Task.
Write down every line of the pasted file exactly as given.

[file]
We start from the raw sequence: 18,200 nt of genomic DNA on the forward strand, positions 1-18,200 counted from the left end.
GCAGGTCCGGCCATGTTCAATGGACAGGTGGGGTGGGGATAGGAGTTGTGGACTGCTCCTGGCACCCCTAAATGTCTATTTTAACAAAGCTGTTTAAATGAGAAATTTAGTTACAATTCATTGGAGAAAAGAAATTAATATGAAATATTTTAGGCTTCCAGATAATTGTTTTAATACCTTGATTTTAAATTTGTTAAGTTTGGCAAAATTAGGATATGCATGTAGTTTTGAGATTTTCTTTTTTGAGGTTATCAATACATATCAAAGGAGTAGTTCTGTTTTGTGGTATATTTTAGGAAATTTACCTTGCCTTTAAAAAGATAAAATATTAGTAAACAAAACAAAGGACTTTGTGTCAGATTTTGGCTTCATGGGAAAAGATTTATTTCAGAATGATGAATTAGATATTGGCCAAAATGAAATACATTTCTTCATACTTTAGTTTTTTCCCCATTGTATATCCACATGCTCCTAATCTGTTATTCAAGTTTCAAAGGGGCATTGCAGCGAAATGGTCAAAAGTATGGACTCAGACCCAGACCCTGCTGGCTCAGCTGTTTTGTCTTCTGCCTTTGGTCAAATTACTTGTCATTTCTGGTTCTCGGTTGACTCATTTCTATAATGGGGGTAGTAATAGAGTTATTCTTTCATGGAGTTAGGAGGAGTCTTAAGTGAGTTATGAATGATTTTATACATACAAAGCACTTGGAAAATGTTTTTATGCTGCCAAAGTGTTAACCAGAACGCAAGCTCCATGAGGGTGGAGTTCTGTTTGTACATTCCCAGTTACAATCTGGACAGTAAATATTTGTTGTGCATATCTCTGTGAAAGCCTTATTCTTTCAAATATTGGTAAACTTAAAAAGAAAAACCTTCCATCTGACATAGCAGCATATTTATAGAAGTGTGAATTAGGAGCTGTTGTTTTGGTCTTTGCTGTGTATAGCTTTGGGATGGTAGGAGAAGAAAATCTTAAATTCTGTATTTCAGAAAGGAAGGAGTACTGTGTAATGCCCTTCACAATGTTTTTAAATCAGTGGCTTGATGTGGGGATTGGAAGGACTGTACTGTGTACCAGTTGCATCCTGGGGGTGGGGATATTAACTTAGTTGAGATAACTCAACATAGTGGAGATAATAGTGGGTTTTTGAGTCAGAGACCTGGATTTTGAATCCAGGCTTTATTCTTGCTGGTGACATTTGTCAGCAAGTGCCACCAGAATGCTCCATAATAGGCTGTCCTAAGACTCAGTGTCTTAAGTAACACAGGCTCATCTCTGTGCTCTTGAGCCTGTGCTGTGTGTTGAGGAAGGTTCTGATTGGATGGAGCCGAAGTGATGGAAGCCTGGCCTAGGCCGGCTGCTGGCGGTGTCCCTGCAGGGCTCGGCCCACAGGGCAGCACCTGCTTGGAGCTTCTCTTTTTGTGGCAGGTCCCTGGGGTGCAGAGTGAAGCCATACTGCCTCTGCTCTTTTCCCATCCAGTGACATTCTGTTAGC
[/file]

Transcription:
We start from the raw sequence: 18,200 nt of genomic DNA on the forward strand, positions 1-18,200 counted from the left end.
GCAGGTCCGGCCATGTTCAATGGACAGGTGGGGTGGGGATAGGAGTTGTGGACTGCTCCTGGCACCCCTAAATGTCTATTTTAACAAAGCTGTTTAAATGAGAAATTTAGTTACAATTCATTGGAGAAAAGAAATTAATATGAAATATTTTAGGCTTCCAGATAATTGTTTTAATACCTTGATTTTAAATTTGTTAAGTTTGGCAAAATTAGGATATGCATGTAGTTTTGAGATTTTCTTTTTTGAGGTTATCAATACATATCAAAGGAGTAGTTCTGTTTTGTGGTATATTTTAGGAAATTTACCTTGCCTTTAAAAAGATAAAATATTAGTAAACAAAACAAAGGACTTTGTGTCAGATTTTGGCTTCATGGGAAAAGATTTATTTCAGAATGATGAATTAGATATTGGCCAAAATGAAATACATTTCTTCATACTTTAGTTTTTTCCCCATTGTATATCCACATGCTCCTAATCTGTTATTCAAGTTTCAAAGGGGCATTGCAGCGAAATGGTCAAAAGTATGGACTCAGACCCAGACCCTGCTGGCTCAGCTGTTTTGTCTTCTGCCTTTGGTCAAATTACTTGTCATTTCTGGTTCTCGGTTGACTCATTTCTATAATGGGGGTAGTAATAGAGTTATTCTTTCATGGAGTTAGGAGGAGTCTTAAGTGAGTTATGAATGATTTTATACATACAAAGCACTTGGAAAATGTTTTTATGCTGCCAAAGTGTTAACCAGAACGCAAGCTCCATGAGGGTGGAGTTCTGTTTGTACATTCCCAGTTACAATCTGGACAGTAAATATTTGTTGTGCATATCTCTGTGAAAGCCTTATTCTTTCAAATATTGGTAAACTTAAAAAGAAAAACCTTCCATCTGACATAGCAGCATATTTATAGAAGTGTGAATTAGGAGCTGTTGTTTTGGTCTTTGCTGTGTATAGCTTTGGGATGGTAGGAGAAGAAAATCTTAAATTCTGTATTTCAGAAAGGAAGGAGTACTGTGTAATGCCCTTCACAATGTTTTTAAATCAGTGGCTTGATGTGGGGATTGGAAGGACTGTACTGTGTACCAGTTGCATCCTGGGGGTGGGGATATTAACTTAGTTGAGATAACTCAACATAGTGGAGATAATAGTGGGTTTTTGAGTCAGAGACCTGGATTTTGAATCCAGGCTTTATTCTTGCTGGTGACATTTGTCAGCAAGTGCCACCAGAATGCTCCATAATAGGCTGTCCTAAGACTCAGTGTCTTAAGTAACACAGGCTCATCTCTGTGCTCTTGAGCCTGTGCTGTGTGTTGAGGAAGGTTCTGATTGGATGGAGCCGAAGTGATGGAAGCCTGGCCTAGGCCGGCTGCTGGCGGTGTCCCTGCAGGGCTCGGCCCACAGGGCAGCACCTGCTTGGAGCTTCTCTTTTTGTGGCAGGTCCCTGGGGTGCAGAGTGAAGCCATACTGCCTCTGCTCTTTTCCCATCCAGTGACATTCTGTTAGC